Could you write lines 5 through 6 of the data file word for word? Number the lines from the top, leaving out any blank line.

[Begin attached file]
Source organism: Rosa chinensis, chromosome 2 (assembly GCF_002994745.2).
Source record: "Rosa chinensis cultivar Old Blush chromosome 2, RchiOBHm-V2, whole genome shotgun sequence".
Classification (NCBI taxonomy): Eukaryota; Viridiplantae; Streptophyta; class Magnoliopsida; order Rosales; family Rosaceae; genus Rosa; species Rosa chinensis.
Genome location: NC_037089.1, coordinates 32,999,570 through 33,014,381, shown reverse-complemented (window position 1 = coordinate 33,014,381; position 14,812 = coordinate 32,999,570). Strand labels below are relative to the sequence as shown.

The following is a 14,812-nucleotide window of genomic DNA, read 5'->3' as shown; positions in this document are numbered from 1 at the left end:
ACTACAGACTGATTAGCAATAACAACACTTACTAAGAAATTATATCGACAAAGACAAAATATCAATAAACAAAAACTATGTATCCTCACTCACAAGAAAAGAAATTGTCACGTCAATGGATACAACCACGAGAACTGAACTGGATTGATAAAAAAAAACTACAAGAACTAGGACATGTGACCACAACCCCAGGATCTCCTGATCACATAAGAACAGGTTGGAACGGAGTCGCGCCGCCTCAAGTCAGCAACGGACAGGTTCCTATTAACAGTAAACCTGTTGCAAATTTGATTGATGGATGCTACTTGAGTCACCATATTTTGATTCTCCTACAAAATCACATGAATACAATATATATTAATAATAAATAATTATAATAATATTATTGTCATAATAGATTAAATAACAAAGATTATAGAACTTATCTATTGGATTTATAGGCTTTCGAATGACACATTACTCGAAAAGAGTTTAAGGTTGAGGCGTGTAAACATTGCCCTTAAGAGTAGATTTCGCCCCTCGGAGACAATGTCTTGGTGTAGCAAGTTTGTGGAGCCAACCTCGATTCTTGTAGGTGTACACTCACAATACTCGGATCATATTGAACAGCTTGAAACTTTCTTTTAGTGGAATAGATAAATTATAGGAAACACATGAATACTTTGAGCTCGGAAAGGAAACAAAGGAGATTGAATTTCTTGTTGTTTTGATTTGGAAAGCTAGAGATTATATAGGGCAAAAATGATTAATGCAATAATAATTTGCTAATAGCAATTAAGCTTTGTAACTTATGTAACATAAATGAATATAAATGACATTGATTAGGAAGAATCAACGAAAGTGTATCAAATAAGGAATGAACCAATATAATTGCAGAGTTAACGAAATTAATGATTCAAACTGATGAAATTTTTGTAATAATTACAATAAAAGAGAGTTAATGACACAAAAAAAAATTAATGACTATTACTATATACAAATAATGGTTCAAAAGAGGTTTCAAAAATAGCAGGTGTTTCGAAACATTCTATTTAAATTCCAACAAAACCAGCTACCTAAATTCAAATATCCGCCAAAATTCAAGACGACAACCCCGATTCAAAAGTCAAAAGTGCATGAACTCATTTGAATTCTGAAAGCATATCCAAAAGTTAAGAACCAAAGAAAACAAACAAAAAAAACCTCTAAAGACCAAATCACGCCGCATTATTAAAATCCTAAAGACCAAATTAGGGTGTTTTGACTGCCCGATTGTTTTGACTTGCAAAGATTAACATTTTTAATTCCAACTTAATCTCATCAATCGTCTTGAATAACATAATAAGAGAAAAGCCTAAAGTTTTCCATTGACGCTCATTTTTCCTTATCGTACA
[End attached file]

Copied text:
The following is a 14,812-nucleotide window of genomic DNA, read 5'->3' as shown; positions in this document are numbered from 1 at the left end:
ACTACAGACTGATTAGCAATAACAACACTTACTAAGAAATTATATCGACAAAGACAAAATATCAATAAACAAAAACTATGTATCCTCACTCACAAGAAAAGAAATTGTCACGTCAATGGATACAACCACGAGAACTGAACTGGATTGATAAAAAAAAACTACAAGAACTAGGACATGTGACCACAACCCCAGGATCTCCTGATCACATAAGAACAGGTTGGAACGGAGTCGCGCCGCCTCAAGTCAGCAACGGACAGGTTCCTATTAACAGTAAACCTGTTGCAAATTTGATTGATGGATGCTACTTGAGTCACCATATTTTGATTCTCCTACAAAATCACATGAATACAATATATATTAATAATAAATAATTATAATAATATTATTGTCATAATAGATTAAATAACAAAGATTATAGAACTTATCTATTGGATTTATAGGCTTTCGAATGACACATTACTCGAAAAGAGTTTAAGGTTGAGGCGTGTAAACATTGCCCTTAAGAGTAGATTTCGCCCCTCGGAGACAATGTCTTGGTGTAGCAAGTTTGTGGAGCCAACCTCGATTCTTGTAGGTGTACACTCACAATACTCGGATCATATTGAACAGCTTGAAACTTTCTTTTAGTGGAATAGATAAATTATAGGAAACACATGAATACTTTGAGCTCGGAAAGGAAACAAAGGAGATTGAATTTCTTGTTGTTTTGATTTGGAAAGCTAGAGATTATATAGGGCAAAAATGATTAATGCAATAATAATTTGCTAATAGCAATTAAGCTTTGTAACTTATGTAACATAAATGAATATAAATGACATTGATTAGGAAGAATCAACGAAAGTGTATCAAATAAGGAATGAACCAATATAATTGCAGAGTTAACGAAATTAATGATTCAAACTGATGAAATTTTTGTAATAATTACAATAAAAGAGAGTTAATGACACAAAAAAAAATTAATGACTATTACTATATACAAATAATGGTTCAAAAGAGGTTTCAAAAATAGCAGGTGTTTCGAAACATTCTATTTAAATTCCAACAAAACCAGCTACCTAAATTCAAATATCCGCCAAAATTCAAGACGACAACCCCGATTCAAAAGTCAAAAGTGCATGAACTCATTTGAATTCTGAAAGCATATCCAAAAGTTAAGAACCAAAGAAAACAAACAAAAAAAACCTCTAAAGACCAAATCACGCCGCATTATTAAAATCCTAAAGACCAAATTAGGGTGTTTTGACTGCCCGATTGTTTTGACTTGCAAAGATTAACATTTTTAATTCCAACTTAATCTCATCAATCGTCTTGAATAACATAATAAGAGAAAAGCCTAAAGTTTTCCATTGACGCTCATTTTTCCTTATCGTACA